And so the “One China” policy. Everybody agreed that China could not be divided, but Taiwan could keep its de facto independence so long as it accepted that China must one day be reunited. The United States would break diplomatic relations with Taiwan, but could go on trading with it and even selling it arms. And everybody lived happily ever after, more or less.

China bent over backwards to get this deal, because at the time it was still a very poor country trying to open up trade ties with the West, and it was also mired in a military confrontation with the old Soviet Union. That confrontation is long over and China is no longer poor, but it has meticulously observed the terms of the deal for 37 years. Now Trump is threatening to cancel the deal if he cannot get better terms from Beijing.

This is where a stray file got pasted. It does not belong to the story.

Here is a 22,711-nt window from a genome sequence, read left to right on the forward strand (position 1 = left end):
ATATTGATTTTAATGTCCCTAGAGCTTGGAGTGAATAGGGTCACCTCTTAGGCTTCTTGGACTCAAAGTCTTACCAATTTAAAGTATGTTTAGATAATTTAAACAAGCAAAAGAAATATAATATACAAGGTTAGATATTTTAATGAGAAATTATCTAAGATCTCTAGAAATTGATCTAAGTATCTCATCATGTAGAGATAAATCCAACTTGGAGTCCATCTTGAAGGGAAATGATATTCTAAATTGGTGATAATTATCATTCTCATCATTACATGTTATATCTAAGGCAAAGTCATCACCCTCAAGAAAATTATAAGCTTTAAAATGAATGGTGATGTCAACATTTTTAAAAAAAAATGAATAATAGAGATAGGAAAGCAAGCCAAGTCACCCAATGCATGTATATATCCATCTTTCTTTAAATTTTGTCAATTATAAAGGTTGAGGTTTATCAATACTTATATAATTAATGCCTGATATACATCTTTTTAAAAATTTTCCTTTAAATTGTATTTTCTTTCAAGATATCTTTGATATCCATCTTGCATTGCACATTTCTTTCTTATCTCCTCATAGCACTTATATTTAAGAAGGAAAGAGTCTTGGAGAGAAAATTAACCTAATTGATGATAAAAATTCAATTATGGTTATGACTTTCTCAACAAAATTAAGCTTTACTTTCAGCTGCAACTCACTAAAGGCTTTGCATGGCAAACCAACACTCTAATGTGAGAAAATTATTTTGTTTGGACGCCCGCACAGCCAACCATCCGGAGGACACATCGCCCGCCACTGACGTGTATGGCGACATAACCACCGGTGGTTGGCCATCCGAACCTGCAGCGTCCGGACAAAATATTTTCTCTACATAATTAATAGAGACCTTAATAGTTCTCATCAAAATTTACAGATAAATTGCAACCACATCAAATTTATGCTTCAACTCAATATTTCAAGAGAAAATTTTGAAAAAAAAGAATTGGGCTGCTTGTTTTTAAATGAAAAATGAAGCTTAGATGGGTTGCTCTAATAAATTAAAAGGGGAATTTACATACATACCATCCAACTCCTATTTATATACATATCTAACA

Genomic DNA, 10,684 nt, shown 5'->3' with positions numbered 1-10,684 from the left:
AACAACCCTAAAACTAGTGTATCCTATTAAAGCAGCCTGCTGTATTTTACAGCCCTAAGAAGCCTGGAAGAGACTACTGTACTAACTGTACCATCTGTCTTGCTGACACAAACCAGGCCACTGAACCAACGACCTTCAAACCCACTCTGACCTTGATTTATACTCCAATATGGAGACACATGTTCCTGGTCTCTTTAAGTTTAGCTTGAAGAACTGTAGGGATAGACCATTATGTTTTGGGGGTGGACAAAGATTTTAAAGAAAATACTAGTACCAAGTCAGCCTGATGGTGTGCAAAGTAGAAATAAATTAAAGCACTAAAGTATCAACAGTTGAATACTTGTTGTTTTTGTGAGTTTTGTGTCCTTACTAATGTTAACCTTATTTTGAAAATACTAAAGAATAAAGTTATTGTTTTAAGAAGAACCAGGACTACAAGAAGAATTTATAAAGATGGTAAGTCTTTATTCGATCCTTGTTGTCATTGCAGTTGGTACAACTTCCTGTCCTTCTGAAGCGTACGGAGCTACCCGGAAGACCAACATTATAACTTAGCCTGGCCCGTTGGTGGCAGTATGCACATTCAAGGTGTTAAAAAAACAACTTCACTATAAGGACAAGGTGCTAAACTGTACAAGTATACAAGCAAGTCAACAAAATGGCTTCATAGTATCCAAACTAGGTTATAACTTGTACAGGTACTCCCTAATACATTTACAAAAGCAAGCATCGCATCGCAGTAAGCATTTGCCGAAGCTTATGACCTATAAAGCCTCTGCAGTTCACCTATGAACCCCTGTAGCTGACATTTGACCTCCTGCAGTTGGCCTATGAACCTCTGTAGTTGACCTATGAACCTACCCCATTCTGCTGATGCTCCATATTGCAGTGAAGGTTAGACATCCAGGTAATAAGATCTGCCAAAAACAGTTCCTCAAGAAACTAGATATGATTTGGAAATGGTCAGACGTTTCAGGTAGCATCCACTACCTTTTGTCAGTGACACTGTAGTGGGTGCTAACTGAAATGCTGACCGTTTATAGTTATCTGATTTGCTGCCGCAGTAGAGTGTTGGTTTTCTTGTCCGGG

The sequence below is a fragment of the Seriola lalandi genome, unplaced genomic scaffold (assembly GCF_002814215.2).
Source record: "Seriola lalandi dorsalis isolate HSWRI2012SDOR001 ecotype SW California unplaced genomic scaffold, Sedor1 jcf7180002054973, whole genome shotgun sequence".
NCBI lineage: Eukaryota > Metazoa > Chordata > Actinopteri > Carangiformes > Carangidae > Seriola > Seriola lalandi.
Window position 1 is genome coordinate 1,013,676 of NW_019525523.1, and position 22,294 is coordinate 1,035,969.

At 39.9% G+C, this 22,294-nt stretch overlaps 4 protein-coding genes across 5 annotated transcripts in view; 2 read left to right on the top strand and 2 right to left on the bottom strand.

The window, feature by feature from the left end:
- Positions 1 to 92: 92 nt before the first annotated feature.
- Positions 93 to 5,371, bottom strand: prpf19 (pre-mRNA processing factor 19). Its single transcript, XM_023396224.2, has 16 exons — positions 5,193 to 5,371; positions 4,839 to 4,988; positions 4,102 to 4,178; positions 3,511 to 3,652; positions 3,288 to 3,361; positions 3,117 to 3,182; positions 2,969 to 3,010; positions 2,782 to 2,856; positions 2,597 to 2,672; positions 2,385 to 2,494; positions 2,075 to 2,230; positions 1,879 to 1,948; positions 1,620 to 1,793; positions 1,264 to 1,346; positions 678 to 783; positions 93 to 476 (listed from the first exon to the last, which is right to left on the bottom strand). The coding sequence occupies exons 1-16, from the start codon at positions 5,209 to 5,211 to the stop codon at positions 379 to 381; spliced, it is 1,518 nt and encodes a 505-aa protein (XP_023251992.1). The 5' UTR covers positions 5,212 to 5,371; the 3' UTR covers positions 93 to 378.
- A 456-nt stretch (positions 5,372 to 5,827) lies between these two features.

What Trump wants, he says, is for China to stop devaluing its currency, cut tariffs, stop building a “massive fortress” in the South China Sea, and help to curb North Korea’s nuclear ambitions. He has also promised to “bring American jobs back from China,” perhaps by imposing a huge tariff (45 percent) on Chinese exports to the United States.

This is totally unrealistic. China stopped deliberately devaluing its currency years ago, and is now actually selling dollars in an attempt to stop its decline. And those “American jobs” are never coming back. Instead they are disappearing in China, where automation is predicted to eliminate 77 percent of jobs in the next 20 years. Does he actually understand this? Who knows?